2 other big crises trouble residents
Haya El Nasser
LOS ANGELES _ This troubled city has at least two other crises on its front
pages today _ the Reginald Denny beating and a teachers' strike vote.
Attorneys for three black men charged with beating Denny, a white trucker, will
be in court today to iron out details for the March 15 trial.
Denny was dragged from his rig and severely beaten last year _ in front of news
cameras _ at the start of rioting sparked by the acquittal of police in the first
The prospect of overlapping, high profile trials adds to concerns about more
And the prospect of the district's 641,000 students home or under the supervision
of substitute teachers, administrators, and volunteers while the trials are held has
many on edge.
But if high school math teacher Warren Zarrell is any indication, the
second-largest school district could face a walkout by a 26,000-teachers union
Another 6,000 non-union teachers, including part-timers, could join in.
"I'd rather walk out than agree to a contract like this," says Zarrell, who cast his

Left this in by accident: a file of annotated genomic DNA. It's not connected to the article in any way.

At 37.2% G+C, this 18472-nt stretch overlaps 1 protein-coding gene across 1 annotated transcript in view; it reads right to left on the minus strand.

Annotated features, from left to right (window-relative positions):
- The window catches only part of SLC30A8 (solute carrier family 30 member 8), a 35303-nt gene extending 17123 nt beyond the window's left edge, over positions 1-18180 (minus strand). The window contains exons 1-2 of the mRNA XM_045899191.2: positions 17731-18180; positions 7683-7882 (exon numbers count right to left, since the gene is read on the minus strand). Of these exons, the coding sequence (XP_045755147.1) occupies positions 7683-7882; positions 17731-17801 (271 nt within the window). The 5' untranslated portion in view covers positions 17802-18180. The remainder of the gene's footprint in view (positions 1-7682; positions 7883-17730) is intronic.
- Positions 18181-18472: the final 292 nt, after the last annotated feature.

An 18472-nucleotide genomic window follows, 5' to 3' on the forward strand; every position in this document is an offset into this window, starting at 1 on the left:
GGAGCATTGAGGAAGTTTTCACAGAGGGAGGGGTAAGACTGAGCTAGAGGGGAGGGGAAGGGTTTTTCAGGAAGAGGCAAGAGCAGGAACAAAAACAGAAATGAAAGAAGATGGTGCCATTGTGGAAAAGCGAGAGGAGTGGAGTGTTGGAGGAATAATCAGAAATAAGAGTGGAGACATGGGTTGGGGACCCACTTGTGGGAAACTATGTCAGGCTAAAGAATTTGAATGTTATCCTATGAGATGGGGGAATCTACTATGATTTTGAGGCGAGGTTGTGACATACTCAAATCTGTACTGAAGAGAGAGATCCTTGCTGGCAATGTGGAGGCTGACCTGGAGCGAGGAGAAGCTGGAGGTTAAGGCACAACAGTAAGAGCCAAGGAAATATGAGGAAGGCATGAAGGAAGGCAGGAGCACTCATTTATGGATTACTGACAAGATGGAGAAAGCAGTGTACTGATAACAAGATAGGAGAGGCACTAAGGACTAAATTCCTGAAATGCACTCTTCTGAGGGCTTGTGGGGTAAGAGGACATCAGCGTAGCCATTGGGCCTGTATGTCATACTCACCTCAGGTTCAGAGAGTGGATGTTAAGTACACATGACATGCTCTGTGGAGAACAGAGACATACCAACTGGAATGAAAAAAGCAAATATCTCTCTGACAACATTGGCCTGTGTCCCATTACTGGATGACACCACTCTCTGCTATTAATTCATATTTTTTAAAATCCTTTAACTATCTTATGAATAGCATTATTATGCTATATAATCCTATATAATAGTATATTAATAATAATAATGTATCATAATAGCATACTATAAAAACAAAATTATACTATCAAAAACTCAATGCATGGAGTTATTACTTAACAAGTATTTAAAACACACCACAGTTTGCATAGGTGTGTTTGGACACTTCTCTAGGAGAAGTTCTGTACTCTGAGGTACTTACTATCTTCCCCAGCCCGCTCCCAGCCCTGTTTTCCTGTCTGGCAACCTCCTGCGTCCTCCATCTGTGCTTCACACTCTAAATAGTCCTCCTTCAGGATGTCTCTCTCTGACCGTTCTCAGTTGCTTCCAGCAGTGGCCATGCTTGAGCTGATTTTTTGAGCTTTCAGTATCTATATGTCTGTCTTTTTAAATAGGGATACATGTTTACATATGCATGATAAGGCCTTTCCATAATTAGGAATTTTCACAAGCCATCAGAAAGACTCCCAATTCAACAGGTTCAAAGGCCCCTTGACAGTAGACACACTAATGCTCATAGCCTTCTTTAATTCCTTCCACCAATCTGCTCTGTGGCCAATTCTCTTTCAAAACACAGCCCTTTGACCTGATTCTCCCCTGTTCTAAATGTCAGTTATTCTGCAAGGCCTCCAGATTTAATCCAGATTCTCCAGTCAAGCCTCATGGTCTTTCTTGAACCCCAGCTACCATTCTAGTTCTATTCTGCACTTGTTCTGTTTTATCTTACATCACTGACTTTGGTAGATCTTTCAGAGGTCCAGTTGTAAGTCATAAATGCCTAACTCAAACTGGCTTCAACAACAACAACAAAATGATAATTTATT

vote this week against a contract offer that would reduce a 12% pay cut to 10%.
Without cuts, the district faces a $400 million shortfall.
Teachers voted to strike once during the 10-month negotiations. But a walkout
set for this week was narrowly averted after State Assembly Speaker Willie
Brown proposed the reduced cut, which was accepted by union leaders and the
"There's lots of anger out there," admits union spokeswoman Catherine Carey.
"They don't want pay cuts and I don't blame them."
The union argues that despite the pay cut, the contract gives teachers more
decision-making power on campus _ like what grades to teach.
But that's not enough, says long-time English teacher Marti Sutherland.
"I'm so angry," she says. "We risk our lives every day doing a job nobody wants
to do, teaching children nobody wants to teach."
Contributing: Jonathan T. Lovitt